I love the fabric. It’s a Kaffe Fassett fabric, called floating flowers. Just gorgeous. I bought it in our local fabric shop. There wasn’t quite enough fabric left on the roll. I bought green fabric to make a jacket to go with it, so it made sense to use some of the green to make the dress neckline.
The dress pattern is New Look 6799. Due to the lack of fabric, the straight skirt version was the only option. It’s shorter than I usually wear dresses and, in the ideal world, I would have added some length to make it well below the knee. Except for the lack of extra fabric, she laments. No chance of matching the print at the seams either. Ah. You see what happens when you fall in love with fabric. You make compromises.
The shoulder construction is a little different to anything I’ve done before. I re-read the instructions several times to make sure I’d not missed the step to join the shoulder seams. If you are reading this after googling the pattern, dear reader, then, rest assured, there is no instruction to join the shoulder seams. I have checked. The neckline makes the shoulder seam. The four points of the top of the bodice, attach to the neckline separately. Never meeting, as they usually do. Hope that helps.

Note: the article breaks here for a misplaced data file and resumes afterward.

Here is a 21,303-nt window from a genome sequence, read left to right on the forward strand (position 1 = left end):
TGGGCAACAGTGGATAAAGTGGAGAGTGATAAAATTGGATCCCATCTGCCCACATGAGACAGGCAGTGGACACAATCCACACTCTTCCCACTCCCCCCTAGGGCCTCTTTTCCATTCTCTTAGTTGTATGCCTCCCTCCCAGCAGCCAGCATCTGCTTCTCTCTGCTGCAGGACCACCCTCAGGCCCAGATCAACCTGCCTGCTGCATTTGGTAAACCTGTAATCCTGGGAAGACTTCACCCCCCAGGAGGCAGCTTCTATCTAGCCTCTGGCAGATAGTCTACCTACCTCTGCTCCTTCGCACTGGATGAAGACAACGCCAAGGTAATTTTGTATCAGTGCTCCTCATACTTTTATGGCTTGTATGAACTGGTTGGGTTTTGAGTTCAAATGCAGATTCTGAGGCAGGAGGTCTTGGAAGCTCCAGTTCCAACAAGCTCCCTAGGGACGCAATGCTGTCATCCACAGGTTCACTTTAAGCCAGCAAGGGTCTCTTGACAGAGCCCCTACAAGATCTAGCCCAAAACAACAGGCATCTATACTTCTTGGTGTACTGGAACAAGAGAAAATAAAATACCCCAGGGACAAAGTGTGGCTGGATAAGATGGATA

I must give credit to Eldest for taking the photos. She was also the creative director on the photo shoot and suggested some of the props. We pondered whether I’d wear the dress to an event serving champagne or tea. Canapes or petit fours? Most definitely a garden setting. To cover all options, I cracked open a bottle of champagne – ha! no! As if! Who am I trying to fool? It’s fizzy water with a touch of apple juice to give it colour in the glass, but I can dream.
The hens, Foxglove and Georgina, must also be credited, I’m told. They did a stirling job creating a country garden feel. Although Foxglove did try to sabotage one shot by making a grab for the lilac I was holding, but I will forgive her. She does lay exceedingly fine eggs.
Next step is to make the jacket, as I think it will give this dress a bit more wear. I’m not overly keen on the neckline and it might just save it. I do want to wear it as I love the print.
Oh and the setting we finally came down on? For me to wear this dress? After consulting the calendar and discovering I have no suitable functions to go to, it will most likely be a case of standing in the playground, waiting for the children to come out. Hmm. And still no champagne involved.
Notes for New Look 6799
+ The pattern was straight forward to follow, once I knew about the shoulder seam.
+ The skirt is made up of seven panels, but don’t let that put you off, as they go together easily and add shape.
+ I used flat felled seams at the side, for extra strength and the rest were simple turned and stitched.
+ I didn’t line the dress, but I may go back and add a lining to the bodice. Might help the structure.
+ Used hooks instead of the loops to fasten above the zip, but will change these to poppers.